Using the model parameters of Table 2, we studied in silico three possible competition scenarios, assuming a constant environment (constant dilution rate D). Two dilution rates were evaluated: D = 0.021 h-1 (retention time = 48 h) and D = 0.04 h-1 (retention time = 25 h). A retention time of 48 h corresponds to values measured in small ruminants [58] and to humans as we used in our gut model [19]. For higher retention times, the results obtained for 48 h hold. For D = 0.021 h-1, we obtained that = 0.68 mmol, , where the subindex Ms, Mr, Mf stand for M. smithii, M. ruminantium and M.formicium. From these results, it appears that under a constant environment, M. formicium will win the competition. Since , M. ruminantium will be extinguished before M. smithii. For D = 0.04 h-1, we obtained that , , , and thus M. smithii wins the competition. To win the competition, M. ruminantium requires longer retention times than its competitors. Retention times of digesta longer than 48 h are physiologically uncommon, thus the presence of M. ruminantium in the gut ecosystem can be explained, for example, from known adhesion properties (both M. ruminantium and M. smithii genes encode adhesin-like proteins [59,60]. To illustrate these aspects, we built a multiple-species model with the three methanogens using Eqs (12) and (14). The parameter b was set to 0.5 h-1 and the hydrogen flux production rate was set to 0.02 mol/min. Fig 5A displays the dynamics of the three methanogens for the first scenario (D = 0.021 h-1). It is observed that at 50 d only M. formicium survives. This result, however, is not representative of what occurs in the rumen where the three methanogens coexist [5,61]. It is intriguing that in our toy model it is M. formicium that wins the competition, bearing in mind that M. ruminantium and M. smithii are more abundant than M. formicium [5,53]. Fig 5 shows that selective conditions favour the survival of one species. Similar results can be obtained for the human gut by including the effect of pH on microbial growth [22] and setting the gut pH to select one of the species.

Fig 5. Possible competition scenarios between M. ruminantium (blue dashed line), M. smithii (red solid line) and M. formicium (black dotted line) in a hypothetical constant environment.

A. At constant dilution rate of 0.021 h-1, M. formicium displaces the other two methanogens. B. With a constant dilution rate of 0.04 h-1, M. smithii wins the competition. At constant environmental conditions, only one species wins and displaces the other methanogens.

On the basis of the competitive exclusion principle, it is thus intriguing that having a very specialized function, methanogens are a diverse group that coexist. Gut ecosystems, therefore, exhibit the paradox of the plankton introduced by Hutchinson (1961) that presents the coexistence of species all competing for the same substrate in a relatively isotropic or unstructured environment [62]. In the case of the rumen, our modelling work suggests that in addition to kinetic and thermodynamic factors, other forces contribute to the ecological shaping of the methanogens community in the rumen favouring the microbial diversity. Indeed, methanogenic diversity in the rumen results from multiple factors that include pH sensitivity, the association with rumen fractions (fluid and particulate material), and the endosymbiosis with rumen protozoa [5,53]. For the human gut, ecological factors enable methanogens to coexist to a competitive environment where hydrogenotrophic microbes (acetogens, methanogenic archaea and sulfate-reducing bacteria) utilize H2 via different pathways [6365]. Both in the human gut and in the rumen, microbes grow in association with biofilms that form a polymer-based matrix that provides nutritional and hydraulic advantages for microbial growth and resistance to shear forces [19,66]. Indeed, in our modelling work of human gut fermentation [19], we suggested that, from the different actions the mucus has on colonic fermentation, the mechanism of promoting conditions for microbial aggregation appears as the most relevant factor for attaining the high microbial density and the high level of fibre degradation characteristic of the human gut. Altogether, these factors result in nonlinear behaviours, spatial and temporal variations that promote coexistence and diversity, that, as discussed in dedicated literature on microbial ecology [6771], render the classical formulation of the competitive exclusion principle [56,72] inapplicable to gut ecosystems.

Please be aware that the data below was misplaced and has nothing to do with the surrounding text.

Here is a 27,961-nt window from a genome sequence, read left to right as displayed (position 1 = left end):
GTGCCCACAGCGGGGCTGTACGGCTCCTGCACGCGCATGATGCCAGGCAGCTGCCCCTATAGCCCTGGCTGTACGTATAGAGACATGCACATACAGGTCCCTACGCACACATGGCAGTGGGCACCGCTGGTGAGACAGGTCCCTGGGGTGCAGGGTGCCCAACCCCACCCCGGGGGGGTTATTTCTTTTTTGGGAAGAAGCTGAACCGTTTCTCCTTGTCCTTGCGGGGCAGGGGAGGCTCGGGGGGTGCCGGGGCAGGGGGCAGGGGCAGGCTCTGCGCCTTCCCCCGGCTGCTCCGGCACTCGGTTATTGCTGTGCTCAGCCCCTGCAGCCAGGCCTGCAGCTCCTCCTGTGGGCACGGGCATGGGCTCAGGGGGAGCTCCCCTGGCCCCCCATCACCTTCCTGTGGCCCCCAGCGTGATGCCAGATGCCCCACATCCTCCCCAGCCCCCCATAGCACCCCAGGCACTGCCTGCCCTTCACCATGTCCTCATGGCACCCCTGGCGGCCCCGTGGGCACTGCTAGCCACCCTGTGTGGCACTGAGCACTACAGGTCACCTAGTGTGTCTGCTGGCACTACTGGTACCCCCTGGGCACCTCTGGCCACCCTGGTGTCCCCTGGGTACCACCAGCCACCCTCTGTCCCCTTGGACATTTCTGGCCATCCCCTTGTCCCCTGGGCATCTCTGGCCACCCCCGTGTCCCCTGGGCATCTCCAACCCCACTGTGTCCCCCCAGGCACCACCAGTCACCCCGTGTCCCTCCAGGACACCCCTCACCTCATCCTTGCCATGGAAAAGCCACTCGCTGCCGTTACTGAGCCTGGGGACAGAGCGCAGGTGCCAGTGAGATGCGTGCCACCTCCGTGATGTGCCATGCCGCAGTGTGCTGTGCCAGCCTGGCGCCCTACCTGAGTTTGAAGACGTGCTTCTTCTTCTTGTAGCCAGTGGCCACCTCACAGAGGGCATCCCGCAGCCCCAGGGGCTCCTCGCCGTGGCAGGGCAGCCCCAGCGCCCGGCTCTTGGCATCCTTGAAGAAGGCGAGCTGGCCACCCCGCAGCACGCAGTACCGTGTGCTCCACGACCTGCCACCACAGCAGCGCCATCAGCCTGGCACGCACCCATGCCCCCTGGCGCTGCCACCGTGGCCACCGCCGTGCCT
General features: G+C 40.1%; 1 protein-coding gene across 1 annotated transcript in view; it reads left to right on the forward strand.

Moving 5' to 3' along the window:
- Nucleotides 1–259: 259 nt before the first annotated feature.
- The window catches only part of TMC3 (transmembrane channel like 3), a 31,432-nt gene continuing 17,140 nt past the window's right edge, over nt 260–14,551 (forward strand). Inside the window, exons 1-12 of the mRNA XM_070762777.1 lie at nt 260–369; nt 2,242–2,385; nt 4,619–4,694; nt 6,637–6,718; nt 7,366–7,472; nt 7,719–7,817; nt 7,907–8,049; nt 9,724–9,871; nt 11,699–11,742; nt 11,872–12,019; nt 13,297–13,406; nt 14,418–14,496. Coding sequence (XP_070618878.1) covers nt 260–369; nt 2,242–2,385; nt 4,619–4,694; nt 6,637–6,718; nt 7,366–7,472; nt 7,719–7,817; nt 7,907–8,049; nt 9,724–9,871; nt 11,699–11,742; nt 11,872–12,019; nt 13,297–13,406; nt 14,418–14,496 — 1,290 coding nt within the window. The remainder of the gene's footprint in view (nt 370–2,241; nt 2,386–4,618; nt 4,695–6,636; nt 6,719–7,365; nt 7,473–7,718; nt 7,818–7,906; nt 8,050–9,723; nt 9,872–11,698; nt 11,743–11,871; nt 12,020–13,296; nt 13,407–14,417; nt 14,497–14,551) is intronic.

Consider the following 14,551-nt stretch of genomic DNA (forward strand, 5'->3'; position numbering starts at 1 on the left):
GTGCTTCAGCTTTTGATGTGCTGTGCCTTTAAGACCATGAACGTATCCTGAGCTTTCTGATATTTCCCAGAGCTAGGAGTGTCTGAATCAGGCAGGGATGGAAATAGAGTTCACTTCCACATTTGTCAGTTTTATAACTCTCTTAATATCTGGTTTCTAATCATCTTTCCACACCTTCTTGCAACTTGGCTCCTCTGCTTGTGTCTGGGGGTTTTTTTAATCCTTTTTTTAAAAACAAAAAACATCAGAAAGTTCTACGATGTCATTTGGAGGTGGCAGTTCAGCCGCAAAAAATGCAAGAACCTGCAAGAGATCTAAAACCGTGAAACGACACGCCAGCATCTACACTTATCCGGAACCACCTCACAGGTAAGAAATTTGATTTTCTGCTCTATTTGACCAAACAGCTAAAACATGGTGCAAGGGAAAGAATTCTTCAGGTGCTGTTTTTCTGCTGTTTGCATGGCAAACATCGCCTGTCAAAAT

Finally, mathematical modelling is expected to enhance our understanding of gut ecosystems [66,73]. It is then key that in addition to metabolic aspects, mathematical models of gut fermentation incorporate the multiple aspects that shape microbial dynamics to provide accurate predictions and improve insight on gut metabolism dynamics and its potential modulation. For ruminants, the development of precision livestock technologies provides promising alternatives for integrating real-time data of key animal phenotypes such as feeding behaviour with mathematical models for estimating methane emissions [74] and rumen function indicators at large scale. These tools will be instrumental to support livestock management decisions and guide timely interventions. Similarly, for humans, mathematical models coupled with electronic technologies for online monitoring of gut function [75] might facilitate the diagnosis and the design of personalized therapies for gastrointestinal diseases.

Supporting information

S1 Table. Methanogens growth media composition.


S2 Table. Summary of initial OD and pressure measured immediately after primary inoculation.


S3 Table. qPCR quantification of 16S rRNA genes.


S4 Table. Calculation of thermodynamic properties of the methanogenesis.



We are grateful to Dominique Graviou (UMRH, Inra) for her skilled assistance on the in vitro growth experiments and qPCR assays. We thank the Inra PHASE department and the Inra MEM metaprogramme for financial support. RMT, MP and DPM acknowledge the support of ERA-net gas co-fund for funding the RumenPredict project.